Treating asthma? There’s an app for that

Participants: Jason Leigh, Robert Kenyon, Steve Jones, Stellan Ohlsson (UIC), Giselle Mosnaim (Rush University Medical Center)


Medill Reports Chicago

EDITOR’S NOTE: In Fall 2011, the UIC Electronic Visualization Laboratory received a pilot grant for “Human Augmentics for Sustained Wellbeing” from the UIC Center for Clinical and Translational Science (CCTS), award CCTS-0512-07. The award, to computer science professors Jason Leigh and Robert Kenyon, communications professor Steve Jones, and psychology professor Stellan Ohlsson, in partnership with Giselle Mosnaim of Rush University Medical Center, focuses on the proper use of daily asthma controller medications in urban high-risk adolescents. More generally, the pilot study illustrates how the availability of a compelling “health dashboard” smartphone application may inform and persuade individuals to lead healthier lifestyles.

This project is now the subject of a recent news article. Excerpts appear below. Read the entire article

Treating asthma? There’s an app for that

by Mitch Smith, Medill Reports Chicago
November 14, 2012

Sure, teens would rather play basketball or check their cell phones than even think about their asthma medicine.

But researchers hope a new sports-themed cell phone app will encourage asthmatic kids to use their inhalers and allow doctors to more closely monitor their patients.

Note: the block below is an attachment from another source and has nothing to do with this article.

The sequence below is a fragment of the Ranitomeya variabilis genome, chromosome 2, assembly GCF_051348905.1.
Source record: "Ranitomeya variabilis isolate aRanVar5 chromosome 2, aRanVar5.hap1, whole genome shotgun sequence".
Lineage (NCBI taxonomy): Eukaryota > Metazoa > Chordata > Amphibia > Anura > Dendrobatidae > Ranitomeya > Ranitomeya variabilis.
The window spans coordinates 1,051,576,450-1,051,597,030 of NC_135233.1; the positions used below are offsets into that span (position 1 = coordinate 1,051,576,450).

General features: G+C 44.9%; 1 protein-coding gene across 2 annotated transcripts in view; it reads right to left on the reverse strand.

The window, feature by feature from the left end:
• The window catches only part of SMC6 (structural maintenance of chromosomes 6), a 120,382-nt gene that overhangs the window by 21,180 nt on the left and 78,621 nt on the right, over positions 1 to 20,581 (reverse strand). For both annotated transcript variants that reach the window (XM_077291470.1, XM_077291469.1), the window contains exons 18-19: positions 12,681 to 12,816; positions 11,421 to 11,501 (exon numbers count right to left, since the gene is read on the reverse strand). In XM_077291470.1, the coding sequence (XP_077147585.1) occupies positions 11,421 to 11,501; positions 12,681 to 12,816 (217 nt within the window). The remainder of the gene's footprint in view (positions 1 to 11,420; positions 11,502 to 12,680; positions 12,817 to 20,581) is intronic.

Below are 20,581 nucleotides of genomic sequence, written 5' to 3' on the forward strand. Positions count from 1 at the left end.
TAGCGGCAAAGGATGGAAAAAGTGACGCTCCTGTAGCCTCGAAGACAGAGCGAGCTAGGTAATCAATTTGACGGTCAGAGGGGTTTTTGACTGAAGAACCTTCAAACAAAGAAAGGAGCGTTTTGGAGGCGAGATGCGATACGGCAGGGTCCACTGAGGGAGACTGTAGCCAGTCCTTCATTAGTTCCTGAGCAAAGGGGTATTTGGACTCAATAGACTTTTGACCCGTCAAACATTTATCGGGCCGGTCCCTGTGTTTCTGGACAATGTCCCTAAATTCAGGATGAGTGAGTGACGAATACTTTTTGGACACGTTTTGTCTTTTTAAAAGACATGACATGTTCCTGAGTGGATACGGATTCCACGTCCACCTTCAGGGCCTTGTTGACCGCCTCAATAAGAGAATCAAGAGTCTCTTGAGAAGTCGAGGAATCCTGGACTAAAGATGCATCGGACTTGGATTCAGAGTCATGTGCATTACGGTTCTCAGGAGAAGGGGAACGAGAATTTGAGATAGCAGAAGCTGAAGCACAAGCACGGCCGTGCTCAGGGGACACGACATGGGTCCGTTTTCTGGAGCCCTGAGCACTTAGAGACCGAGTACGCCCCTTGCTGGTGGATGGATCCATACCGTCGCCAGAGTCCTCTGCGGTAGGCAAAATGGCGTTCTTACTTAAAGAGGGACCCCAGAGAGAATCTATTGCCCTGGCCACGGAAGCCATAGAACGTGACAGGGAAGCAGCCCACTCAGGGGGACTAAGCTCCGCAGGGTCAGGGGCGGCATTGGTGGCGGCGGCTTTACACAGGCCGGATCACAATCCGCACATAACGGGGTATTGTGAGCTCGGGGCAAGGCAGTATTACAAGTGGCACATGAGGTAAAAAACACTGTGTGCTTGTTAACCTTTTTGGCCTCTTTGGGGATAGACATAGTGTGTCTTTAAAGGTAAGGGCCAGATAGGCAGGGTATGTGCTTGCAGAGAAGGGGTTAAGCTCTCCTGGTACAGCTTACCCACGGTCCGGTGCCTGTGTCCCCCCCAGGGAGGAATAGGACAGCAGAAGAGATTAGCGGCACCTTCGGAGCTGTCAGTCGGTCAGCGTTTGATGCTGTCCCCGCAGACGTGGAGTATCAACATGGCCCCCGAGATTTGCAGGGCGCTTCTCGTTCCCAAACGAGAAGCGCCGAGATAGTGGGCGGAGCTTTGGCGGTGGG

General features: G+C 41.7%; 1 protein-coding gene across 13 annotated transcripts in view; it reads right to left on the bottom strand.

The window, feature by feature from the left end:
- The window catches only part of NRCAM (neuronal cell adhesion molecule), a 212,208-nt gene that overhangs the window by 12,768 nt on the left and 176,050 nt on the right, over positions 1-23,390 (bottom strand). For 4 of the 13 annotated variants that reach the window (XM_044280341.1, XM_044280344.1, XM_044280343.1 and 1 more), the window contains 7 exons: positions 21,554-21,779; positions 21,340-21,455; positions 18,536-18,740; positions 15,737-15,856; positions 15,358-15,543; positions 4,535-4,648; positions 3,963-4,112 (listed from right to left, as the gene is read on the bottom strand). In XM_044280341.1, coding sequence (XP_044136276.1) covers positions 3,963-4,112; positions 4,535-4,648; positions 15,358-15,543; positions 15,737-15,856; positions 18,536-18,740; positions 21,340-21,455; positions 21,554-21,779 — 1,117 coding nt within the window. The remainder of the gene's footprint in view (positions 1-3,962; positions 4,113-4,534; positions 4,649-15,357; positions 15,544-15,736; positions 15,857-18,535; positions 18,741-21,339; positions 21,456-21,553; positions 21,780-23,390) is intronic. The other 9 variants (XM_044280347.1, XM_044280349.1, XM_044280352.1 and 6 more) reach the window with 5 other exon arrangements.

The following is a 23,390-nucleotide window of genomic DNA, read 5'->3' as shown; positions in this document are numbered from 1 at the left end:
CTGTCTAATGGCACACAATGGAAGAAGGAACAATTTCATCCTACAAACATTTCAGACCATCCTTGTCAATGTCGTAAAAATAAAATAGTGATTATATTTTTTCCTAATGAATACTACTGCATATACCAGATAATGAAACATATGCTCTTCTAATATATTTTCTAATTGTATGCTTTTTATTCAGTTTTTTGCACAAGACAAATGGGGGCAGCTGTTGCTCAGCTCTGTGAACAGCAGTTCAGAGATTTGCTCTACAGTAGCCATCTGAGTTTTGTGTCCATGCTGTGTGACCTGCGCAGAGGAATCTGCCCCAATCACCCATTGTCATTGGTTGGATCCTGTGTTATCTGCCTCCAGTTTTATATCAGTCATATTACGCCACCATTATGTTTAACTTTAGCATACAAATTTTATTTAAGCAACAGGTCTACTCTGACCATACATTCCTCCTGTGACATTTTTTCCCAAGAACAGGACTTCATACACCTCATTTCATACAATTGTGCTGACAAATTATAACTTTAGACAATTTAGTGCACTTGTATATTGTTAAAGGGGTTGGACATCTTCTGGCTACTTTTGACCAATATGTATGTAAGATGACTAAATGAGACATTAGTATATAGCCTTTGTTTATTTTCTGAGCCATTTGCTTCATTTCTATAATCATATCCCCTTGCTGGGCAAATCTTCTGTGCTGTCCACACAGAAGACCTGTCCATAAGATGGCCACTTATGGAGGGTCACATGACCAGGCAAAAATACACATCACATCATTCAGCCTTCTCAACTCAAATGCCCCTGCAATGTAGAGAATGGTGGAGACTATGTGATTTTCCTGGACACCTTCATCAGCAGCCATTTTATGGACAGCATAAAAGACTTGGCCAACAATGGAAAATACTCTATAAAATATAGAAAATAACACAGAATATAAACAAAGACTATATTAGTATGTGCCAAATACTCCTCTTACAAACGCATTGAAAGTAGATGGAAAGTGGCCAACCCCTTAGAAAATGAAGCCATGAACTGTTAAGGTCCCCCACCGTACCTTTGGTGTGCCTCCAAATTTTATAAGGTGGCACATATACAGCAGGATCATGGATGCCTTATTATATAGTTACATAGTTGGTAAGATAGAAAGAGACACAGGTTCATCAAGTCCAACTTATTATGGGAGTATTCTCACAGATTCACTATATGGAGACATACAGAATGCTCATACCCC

Rush University Medical Center plans to begin testing the app this winter, making it available free to 10 pre-selected African Americans ages 11 to 16 from the Chicago area.

Black children have higher rates of asthma than their white counterparts, said Dr. Giselle Mosnaim, a Rush University researcher leading the app user study. African American kids with asthma are also less likely to take their medicine and more likely to visit the emergency room than their white peers, Mosnaim said.

But Mosnaim said she believes those risks can be reduced by interceding during an asthma patient’s formative years.

“Adolescence is the time when people develop lifelong health habits,” she said. “If you can intervene in adolescence, then hopefully you can make a change that can last them through the rest of your life. I can’t change whether you have asthma or not, but I can change the outcome.”

Here’s how it works: When youths in the study use their inhalers, the time of their dose is relayed to a cell phone app being designed by graduate students at the University of Illinois at Chicago’s Electronic Visualization Laboratory.

That app allows the kids to track their own progress and lets doctors see, in real-time, when patients are using their inhalers and how much of a dose they’re taking. It gives the patients a reminder if they’re due for another puff.

The app is also designed to be fun. It allows boys and girls to create an avatar - with customizable faces, mustaches, glasses and other features - and shoot a virtual basketball each time they use an inhaler.

“The idea is to show them something and to make the app represent their progress,” said Brent Grossman, a UIC master’s student working on the project.

“The goal is, at the end, they get so used to taking their doses that they don’t need the game,” Kenyon said.

Learn more about UIC’s focus in Human Augmentics.

Learn more about the Human Augmentics class held Spring 2012.

Read a news article about the class, titled “Chicago virtual reality lab home to futuristic health class”.

Learn about our funded pilot study, click on the following link and scroll down to “Human Augmentics for Sustained Wellness”.


Date: November 15, 2012
With a prototype of an inhaler holder in the foreground, Brent Grossman works on a cell phone app to help asthmatic teens. - Mitch Smith, Medill Reports Chicago

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